Every member of the Nebraska and Iowa congressional delegations voted to approve the coronavirus relief measure, except one.
Rep. Steve King, R-Iowa, did not vote.
The House approved the $900 billion relief package on a 359-53 vote Monday evening. The Senate approved the bill 92-6.
Sen. Deb Fischer, R-Neb., said she was glad Congress came together to send relief to people who need it. She pointed to parts of the bill that help schools, hospitals and small businesses.
“While it took too long to respond and provide this latest assistance, it is important we were finally able to pass this bill,” she said. “It proves we can still work together for the American people.”
One of the bill’s highlights is a stimulus check of up to $600 for most Americans. The bill also provides families up to $600 per child. Individuals earning $75,000 a year or less, as well as couples earning $150,000 or less, are eligible for the full checks. Individuals earning more than $87,000 won’t receive checks.
The measure also extended the moratorium on evictions through January and added $25 billion in rent and mortgage assistance.
Sen. Ben Sasse, R-Neb., criticized as “broken” and “crummy” the process Congress used to decide how it would spend money in the bill. He praised the decision to spend money on vaccine distribution and helping small businesses keep making payroll but criticized the design of direct payments, saying they didn’t target people in need.
“This cash-cannon approach puts credit-seeking politicians ahead of targeted problem-solving,” he said. “I voted for this imperfect bill during an emergency — but ... we’ve got a long way to go toward restoring some fiscal sanity.”
Midlands members of Congress, including Reps. Don Bacon, R-Neb., and Cindy Axne, D-Iowa, said they were pleased to get at least some relief out the door.
Bacon, who represents the Omaha area, emphasized help for local businesses, including live entertainment venues “hurt by lockdowns and other restrictions.” He has said a proposal by his Problem Solvers Caucus helped refocus relief talks.
Axne, who represents southwest Iowa, touted the direct payments, rental assistance and help for Iowa’s biofuels industry.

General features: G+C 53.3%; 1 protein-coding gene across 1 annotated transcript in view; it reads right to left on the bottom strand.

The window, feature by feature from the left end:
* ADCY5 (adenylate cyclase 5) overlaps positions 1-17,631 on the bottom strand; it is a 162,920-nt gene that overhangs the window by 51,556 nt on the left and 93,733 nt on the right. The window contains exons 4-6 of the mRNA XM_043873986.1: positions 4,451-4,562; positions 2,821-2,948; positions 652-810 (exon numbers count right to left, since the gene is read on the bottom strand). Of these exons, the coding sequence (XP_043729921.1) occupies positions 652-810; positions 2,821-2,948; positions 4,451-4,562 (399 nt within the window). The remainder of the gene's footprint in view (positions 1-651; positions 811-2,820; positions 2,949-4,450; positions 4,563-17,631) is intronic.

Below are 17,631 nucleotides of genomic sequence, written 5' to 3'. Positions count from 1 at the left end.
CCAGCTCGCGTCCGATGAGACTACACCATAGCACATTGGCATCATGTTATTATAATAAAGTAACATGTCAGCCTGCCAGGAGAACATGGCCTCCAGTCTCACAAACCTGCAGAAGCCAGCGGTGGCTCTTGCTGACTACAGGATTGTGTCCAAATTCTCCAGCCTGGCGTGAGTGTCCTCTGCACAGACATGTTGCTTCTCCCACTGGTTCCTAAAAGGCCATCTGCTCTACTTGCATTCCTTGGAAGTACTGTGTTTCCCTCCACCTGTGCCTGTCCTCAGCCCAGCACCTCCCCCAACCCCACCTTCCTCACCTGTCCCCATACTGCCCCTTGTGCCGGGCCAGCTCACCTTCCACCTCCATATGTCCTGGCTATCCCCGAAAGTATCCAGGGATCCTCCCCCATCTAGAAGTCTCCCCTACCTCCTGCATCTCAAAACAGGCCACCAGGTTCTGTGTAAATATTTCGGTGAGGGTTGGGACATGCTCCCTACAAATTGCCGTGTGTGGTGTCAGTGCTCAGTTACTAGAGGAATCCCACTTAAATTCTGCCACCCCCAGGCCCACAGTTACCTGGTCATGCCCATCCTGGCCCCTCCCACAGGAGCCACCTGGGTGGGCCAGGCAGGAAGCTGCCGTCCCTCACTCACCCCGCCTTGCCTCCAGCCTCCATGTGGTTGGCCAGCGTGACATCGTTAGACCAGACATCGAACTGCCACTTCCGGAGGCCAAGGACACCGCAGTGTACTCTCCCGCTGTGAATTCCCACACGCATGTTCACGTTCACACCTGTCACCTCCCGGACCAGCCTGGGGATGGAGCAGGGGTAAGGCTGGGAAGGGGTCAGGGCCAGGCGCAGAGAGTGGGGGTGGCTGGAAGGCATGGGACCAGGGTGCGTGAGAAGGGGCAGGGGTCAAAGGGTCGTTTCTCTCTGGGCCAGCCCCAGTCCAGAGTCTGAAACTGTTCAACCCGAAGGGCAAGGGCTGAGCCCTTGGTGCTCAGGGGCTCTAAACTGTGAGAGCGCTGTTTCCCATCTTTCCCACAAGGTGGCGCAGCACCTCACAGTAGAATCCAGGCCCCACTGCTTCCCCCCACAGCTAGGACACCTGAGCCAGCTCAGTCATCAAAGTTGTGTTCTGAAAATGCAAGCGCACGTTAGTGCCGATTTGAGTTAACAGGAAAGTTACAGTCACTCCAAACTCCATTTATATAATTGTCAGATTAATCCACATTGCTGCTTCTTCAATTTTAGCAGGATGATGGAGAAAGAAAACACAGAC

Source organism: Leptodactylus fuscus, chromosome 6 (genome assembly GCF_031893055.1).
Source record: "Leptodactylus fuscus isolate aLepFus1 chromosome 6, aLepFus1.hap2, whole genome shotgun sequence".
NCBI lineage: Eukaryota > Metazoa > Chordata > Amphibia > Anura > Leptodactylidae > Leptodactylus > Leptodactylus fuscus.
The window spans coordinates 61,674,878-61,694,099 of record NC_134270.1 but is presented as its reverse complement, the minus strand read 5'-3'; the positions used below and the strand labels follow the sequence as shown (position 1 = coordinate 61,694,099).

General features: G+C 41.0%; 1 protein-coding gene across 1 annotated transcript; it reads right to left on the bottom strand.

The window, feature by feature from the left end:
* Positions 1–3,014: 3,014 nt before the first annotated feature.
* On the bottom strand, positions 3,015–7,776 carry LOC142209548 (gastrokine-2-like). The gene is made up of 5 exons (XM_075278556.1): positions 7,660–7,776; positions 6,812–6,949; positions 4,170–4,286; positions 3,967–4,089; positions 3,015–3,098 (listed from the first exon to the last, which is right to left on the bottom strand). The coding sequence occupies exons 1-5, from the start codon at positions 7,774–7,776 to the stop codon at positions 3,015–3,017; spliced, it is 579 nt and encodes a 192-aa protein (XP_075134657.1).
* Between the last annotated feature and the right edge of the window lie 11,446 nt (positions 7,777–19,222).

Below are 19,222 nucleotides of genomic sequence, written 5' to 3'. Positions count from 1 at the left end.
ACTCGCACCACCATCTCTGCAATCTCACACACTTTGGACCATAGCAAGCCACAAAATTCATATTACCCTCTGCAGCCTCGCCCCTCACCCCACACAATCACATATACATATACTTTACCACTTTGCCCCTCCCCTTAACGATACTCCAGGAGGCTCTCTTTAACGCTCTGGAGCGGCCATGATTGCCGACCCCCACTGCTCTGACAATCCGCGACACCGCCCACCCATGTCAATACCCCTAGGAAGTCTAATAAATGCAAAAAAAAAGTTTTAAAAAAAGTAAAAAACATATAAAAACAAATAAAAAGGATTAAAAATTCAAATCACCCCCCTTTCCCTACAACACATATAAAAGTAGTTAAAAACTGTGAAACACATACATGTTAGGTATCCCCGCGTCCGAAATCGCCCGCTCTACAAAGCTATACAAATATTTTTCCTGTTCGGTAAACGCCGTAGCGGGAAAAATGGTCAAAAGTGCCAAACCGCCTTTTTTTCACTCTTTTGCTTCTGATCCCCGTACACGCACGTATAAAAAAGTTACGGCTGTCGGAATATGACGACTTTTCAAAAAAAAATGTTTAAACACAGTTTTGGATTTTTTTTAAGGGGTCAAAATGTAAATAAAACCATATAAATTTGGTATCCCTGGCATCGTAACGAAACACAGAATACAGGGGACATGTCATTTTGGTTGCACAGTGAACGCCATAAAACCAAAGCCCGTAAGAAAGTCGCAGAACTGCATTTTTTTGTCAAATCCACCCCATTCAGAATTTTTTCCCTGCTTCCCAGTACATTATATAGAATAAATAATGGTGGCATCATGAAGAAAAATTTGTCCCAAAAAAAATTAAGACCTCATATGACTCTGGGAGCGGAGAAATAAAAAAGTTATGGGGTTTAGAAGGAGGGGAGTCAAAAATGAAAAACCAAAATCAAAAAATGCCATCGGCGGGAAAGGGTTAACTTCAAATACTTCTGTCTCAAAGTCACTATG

Some Republicans highlighted how much of the bill’s spending was brought forward from unspent funds in previous relief bills. About $325 billion of the $900 billion total was new spending, Bacon said.
Some congressional Democrats, as well as outgoing Republican President Donald Trump, said they wanted the new relief bill to provide more in direct payments.
Rep. Jeff Fortenberry, R-Neb., who represents much of eastern Nebraska, discussed the importance of additional unemployment benefits. Congress is funding an extra $300 a week for 11 weeks starting late this month.
Like each of the other members from Nebraska and western Iowa, Fortenberry supported continued funding for the Paycheck Protection Program, which offers loans to small businesses hurt by COVID-19.
“While we have made great progress in fighting through the pandemic, with large-scale vaccine distribution already in progress, many Americans are still hurting badly, necessitating additional federal support,” he said.
Rep. Adrian Smith, R-Neb., who represents the sprawling, largely rural 3rd Congressional District, said the relief bill took a “conservative approach to keeping workers employed.”
He said he was pleased that it included his work to help rural health care clinics., saying Congress needed to “empower local health care providers to meet the needs of local citizens, both rural and urban.”
Sen. Chuck Grassley, R-Iowa, said he was glad that the bill would help people needing unemployment benefits while also making sure that states do a better job of ensuring that the people receiving those benefits are obtaining them legally.